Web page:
Not Exactly Eloquent, Kanye West’s Speech Said More Than You Think
If you thought it was kind of difficult to understand Kanye West’s longwinded and much-punctuated acceptance speech at the Video Music Awards, for his Video Vanguard Lifetime Achievement moonman, then you’re not alone. After almost four minutes of applause, Kanye calmed the crowd’s thunderous applause with a simple clearing of his throat. What followed was often inscrutable and difficult to follow, but the content of the speech says much, especially when you’re not listening, but reading.
Kanye began his speech with a circumspect “apology” to Taylor for his larger-than-life, beyond infamous interruption of her acceptance speech in 2009:
Bro. Bro. Listen to the kids.
First of all, thank you Taylor for being so gracious and giving me this award this evening. I often think back to the first day I met you, also. I think about when I’m in the grocery store with my daughter and I have a really great conversation about fresh juice and at the end, they say, “Oh, you’re not that bad after all.” It crosses my mind a little bit when I go to a baseball game and 60,000 people boo me; crosses my mind a little bit. If I had to do it all again, what would I have done? Would I have worn a leather shirt? Would I have drank a half a bottle of Hennessy and gave the rest of it to the audience? Y’all know you drank that bottle too. If I had a daughter at that time, would I have went onstage and grabbed the mic from someone else?
Off to a good start, so far. He’s rethinking his choices in light of becoming a father and growing in wisdom. He continues:
This arena, tomorrow, is going to be a completely different setup. This stage will be gone. After that night, the stage was gone, but the effect that it had on people remained. The problem was the contradiction; I do fight for artists, but in that fight, I somehow was disrespectful to artists. I didn’t know how to say the right, perfect thing.
Somehow, even within this apology, West’s ego is obvious. Because he has an opinion, he believes he has the right to assert that opinion, and not within the parameters of an interview or another similar platform, but immediately, on national television, and without filter or second guessing. Kanye goes from idea to action, and thoughts are unnecessary.
I have a lot of respect for Kanye as an artist, but this apology was none at all. He continues with his speech, now snubbing the very institution that has brought him onstage for 13 minutes.
I’m not no politician, bruh. And look at that. You know how many times MTV ran that footage again? Because it got them more ratings. You know how many times they announced Taylor was going to give me the award. Because it got them more ratings. Listen to the kids, bruh!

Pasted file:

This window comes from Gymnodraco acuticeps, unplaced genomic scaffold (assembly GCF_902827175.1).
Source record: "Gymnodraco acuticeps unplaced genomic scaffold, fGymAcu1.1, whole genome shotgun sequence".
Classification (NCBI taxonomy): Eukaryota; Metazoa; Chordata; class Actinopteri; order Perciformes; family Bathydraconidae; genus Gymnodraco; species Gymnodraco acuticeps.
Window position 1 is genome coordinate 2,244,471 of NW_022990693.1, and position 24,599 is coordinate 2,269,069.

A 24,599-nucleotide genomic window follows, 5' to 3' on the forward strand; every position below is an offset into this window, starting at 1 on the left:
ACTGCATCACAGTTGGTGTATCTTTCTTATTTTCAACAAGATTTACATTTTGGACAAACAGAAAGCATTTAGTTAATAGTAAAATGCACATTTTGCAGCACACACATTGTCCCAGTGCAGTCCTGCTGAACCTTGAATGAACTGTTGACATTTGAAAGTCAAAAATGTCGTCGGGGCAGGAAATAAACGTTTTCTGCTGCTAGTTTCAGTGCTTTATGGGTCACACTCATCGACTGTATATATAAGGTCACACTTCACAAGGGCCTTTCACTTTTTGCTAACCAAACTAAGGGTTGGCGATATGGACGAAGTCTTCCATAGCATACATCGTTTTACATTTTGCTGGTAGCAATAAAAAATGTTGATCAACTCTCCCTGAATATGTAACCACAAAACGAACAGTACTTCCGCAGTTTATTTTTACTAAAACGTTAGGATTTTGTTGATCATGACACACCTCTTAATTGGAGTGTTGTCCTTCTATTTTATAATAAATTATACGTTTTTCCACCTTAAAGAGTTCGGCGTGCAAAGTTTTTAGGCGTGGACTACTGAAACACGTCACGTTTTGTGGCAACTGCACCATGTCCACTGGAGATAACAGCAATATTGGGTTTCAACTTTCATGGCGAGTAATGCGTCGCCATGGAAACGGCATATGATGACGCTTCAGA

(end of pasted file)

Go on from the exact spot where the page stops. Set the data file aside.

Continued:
I still don’t understand award shows. I don’t understand how they get five people who work their entire life, won, sell records, sell concert tickets, to come, stand on a carpet and for the first time in their life, be judged on the chopping block and have the opportunity to be considered a loser. I don’t understand it, bro! I’ve been conflicted. I just wanted people to like me more. But f*ck that, bro! 2015. I will die for the art — for what I believe in — and the art ain’t always gonna be polite.
That last bit is particularly telling, as Kanye equates his existence and his persona, as the very embodiment of art. But the thing is: if he had written a song or created a work of art expressing his idea, then yes, politeness is moot. Politeness, as he rightfully asserts, has no place in art. But rushing the stage in 2009, pretending to fall asleep seven years later when Taylor Swift once again won Video of the Year over Beyonce, and then once again criticizing the likes of Justin Timberlake and Beck as lesser than their counterparts is emphatically not art. It’s Kanye, on an ego trip.
And his criticism of MTV falls flat, contradicting his ideology. He slams MTV for making artists feel like losers, and then props up this award-show system by deciding, with his godlike power, which artist is the best, therefore relegating all others in the category to the role of “loser.” Why not rush the stage and call out MTV? Why not have an anti-award-show party and give everyone moonmen? Why does your opinion matter so much, Kanye?
I don’t know what I finna lose after this. It don’t matter, though; It’s not about me. It’s about ideas. New ideas. People with ideas. People who believe in truth. And yes, as you probably could’ve guessed by this moment, I have decided in 2020 to run for president.
New ideas? Or your ideas?
Despite all of this, despite all my critique of this acceptance speech, if Kanye West runs on a ticket with Taylor Swift in 2020, they have my vote.